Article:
Chiang Mai is a top international destination and the culinary delights served in most restaurants mirror its reputation as a culturalal melting
pot, visitors will do better to try the varieties of local cuisine first.
Let's start with Northeastern cuisine, which are hot, often to the extreme and uses very little meat.
Most northeastern dishes are eaten with sticky rice, a glutinous variety, which is steam-cooked and served in a wicker container.
A famous northeastern specialty is the papaya salad "som tum," a shredded papaya, tomato, lime juice, sugar, fish sauce and either fresh water crabs or dried shrimps. It's a delicious side dish, although fiery at best.
One big Northern food favorite is the pomelo salad (yam som-o), made of sliced pomelo, mixed vegetables, lemon and a large portion of chili.
A good, not so spicy, side dish is the "kab-moo," or deep-fried pork skin, which is served crisp.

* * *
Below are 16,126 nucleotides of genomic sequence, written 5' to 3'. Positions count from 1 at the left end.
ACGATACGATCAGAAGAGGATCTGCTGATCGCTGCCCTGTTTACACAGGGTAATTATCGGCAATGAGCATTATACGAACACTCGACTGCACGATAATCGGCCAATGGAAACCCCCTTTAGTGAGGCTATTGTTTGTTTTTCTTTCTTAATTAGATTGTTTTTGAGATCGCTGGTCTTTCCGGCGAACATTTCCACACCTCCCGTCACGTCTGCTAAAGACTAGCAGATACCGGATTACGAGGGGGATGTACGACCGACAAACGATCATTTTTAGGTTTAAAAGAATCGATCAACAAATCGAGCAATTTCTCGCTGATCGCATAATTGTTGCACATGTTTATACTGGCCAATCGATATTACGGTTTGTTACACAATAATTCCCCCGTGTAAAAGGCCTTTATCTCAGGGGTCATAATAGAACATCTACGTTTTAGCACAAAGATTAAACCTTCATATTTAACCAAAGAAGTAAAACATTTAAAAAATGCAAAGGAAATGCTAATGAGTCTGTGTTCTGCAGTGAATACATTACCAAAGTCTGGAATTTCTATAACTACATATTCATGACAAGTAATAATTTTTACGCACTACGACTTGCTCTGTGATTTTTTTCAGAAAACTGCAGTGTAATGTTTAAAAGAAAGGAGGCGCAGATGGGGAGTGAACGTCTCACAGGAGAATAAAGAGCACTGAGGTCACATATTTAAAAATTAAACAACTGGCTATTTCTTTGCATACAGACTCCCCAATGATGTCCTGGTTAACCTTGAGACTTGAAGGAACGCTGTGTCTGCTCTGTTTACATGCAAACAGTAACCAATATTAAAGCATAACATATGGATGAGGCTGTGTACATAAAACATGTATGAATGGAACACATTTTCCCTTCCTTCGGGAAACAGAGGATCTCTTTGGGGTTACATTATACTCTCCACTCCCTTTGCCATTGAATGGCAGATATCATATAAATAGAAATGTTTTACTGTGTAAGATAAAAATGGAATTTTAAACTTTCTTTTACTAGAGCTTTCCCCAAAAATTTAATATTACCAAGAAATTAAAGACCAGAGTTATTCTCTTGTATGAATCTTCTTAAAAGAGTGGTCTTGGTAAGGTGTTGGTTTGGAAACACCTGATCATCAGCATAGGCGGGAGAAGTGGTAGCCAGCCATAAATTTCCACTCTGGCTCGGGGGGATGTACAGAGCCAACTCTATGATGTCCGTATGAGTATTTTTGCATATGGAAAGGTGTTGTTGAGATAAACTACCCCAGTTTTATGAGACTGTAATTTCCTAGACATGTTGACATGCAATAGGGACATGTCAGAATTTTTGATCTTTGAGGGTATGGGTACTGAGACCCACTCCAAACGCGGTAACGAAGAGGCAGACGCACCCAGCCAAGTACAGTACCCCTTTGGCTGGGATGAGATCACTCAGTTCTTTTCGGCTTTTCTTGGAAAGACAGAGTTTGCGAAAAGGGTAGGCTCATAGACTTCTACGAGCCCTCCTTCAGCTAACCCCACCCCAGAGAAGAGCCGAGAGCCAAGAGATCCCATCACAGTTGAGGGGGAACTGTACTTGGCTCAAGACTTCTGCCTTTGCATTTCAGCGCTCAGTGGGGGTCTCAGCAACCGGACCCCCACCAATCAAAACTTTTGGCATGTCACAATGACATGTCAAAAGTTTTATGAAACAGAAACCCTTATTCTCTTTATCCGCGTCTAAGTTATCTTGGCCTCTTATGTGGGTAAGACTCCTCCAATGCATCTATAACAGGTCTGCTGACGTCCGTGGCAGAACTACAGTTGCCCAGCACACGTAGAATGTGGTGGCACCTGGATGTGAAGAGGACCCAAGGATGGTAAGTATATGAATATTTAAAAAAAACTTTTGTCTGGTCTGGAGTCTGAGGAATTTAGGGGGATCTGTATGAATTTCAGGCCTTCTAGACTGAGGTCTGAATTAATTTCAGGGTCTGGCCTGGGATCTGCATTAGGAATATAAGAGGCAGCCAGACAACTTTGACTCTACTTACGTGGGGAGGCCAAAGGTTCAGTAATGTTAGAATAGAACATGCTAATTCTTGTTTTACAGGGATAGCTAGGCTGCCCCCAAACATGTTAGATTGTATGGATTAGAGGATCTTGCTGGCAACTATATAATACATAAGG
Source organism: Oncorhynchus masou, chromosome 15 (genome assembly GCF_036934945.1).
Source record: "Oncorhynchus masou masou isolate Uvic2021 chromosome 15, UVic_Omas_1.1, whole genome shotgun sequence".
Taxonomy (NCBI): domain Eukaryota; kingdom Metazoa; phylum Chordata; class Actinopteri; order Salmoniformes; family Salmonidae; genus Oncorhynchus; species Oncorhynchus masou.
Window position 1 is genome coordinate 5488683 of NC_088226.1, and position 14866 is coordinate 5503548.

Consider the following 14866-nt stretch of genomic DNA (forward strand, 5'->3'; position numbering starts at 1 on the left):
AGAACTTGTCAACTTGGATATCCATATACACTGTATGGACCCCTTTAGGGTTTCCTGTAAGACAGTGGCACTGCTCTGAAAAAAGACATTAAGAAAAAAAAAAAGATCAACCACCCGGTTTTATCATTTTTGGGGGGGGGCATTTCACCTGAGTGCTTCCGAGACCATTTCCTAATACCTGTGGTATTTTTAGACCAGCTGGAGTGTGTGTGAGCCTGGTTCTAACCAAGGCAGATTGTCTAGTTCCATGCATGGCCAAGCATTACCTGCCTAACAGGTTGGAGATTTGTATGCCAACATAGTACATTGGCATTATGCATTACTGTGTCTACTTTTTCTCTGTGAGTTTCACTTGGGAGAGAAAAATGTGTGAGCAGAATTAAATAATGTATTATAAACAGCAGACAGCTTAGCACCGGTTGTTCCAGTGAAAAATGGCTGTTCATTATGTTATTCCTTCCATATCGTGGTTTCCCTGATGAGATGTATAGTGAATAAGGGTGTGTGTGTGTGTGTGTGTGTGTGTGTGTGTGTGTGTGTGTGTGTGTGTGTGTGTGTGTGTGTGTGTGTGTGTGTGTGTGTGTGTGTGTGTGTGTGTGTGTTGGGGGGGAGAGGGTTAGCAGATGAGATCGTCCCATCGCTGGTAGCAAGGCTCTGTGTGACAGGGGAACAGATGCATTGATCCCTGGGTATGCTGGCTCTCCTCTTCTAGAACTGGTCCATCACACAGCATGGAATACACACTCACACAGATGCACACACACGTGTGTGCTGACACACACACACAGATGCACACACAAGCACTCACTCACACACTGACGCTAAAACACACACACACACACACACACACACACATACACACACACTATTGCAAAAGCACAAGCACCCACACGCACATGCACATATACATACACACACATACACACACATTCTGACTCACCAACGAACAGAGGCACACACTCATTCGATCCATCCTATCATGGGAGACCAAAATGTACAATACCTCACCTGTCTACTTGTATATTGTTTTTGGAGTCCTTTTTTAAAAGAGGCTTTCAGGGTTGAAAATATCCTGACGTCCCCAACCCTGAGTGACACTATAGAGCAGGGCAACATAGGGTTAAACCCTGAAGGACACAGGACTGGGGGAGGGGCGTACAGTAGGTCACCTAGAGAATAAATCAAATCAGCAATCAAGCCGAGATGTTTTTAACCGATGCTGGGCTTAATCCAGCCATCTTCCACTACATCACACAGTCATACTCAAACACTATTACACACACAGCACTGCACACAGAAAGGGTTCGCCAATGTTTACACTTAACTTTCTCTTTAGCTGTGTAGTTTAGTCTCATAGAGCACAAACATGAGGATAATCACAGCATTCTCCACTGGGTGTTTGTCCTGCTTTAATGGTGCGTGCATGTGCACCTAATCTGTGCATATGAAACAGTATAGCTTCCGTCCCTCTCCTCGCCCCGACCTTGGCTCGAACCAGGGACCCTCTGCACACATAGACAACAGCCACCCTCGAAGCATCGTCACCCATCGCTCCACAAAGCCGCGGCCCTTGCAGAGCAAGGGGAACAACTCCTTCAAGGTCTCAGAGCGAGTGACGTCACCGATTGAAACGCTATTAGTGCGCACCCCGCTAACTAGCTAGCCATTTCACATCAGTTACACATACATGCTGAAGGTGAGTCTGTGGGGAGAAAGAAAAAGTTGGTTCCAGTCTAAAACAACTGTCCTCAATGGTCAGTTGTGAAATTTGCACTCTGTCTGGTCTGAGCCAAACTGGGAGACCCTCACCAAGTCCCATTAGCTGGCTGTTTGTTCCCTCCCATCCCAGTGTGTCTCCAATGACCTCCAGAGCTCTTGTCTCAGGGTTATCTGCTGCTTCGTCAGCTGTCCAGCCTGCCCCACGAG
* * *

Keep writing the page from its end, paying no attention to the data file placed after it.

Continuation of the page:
Southern food is also hot. But fresh seafood and vegetables remain the mainstay as are baby bamboo shoots.
By far the most popular Southern meal here is the yellow curry, "gaeng luang," which consists of fish, bamboo shoots, spices, chilies and "kamin" - the yellow herb that gives a distinctively rich taste and aromatic flavor.
Cuisine from central Thailand is the usual main food visitors get to eat first.
The reason: it's the least hot. The curries or "gaeng," with either chicken, fish, pork or beef, are mixed with coconut milk,
vegetables and spices and become a rich, tasty dish. "Nam prik," which is a gravy like sauce is either eaten with rice or fried fish. It's not so hot and very tasty.
Thai noodles are another dishes you should not miss. There is a particular variety of Thai noodles called "mee krop," which is worth
a try. Depending on the diner, it could be prepared hot by adding chili. To add flavor, one may add a dash of vinegar, fish sauce and dry chilies.
If you are exploring Chiang Mai, you shouldn't miss these dishes. Or you shall have miss the real Thailand.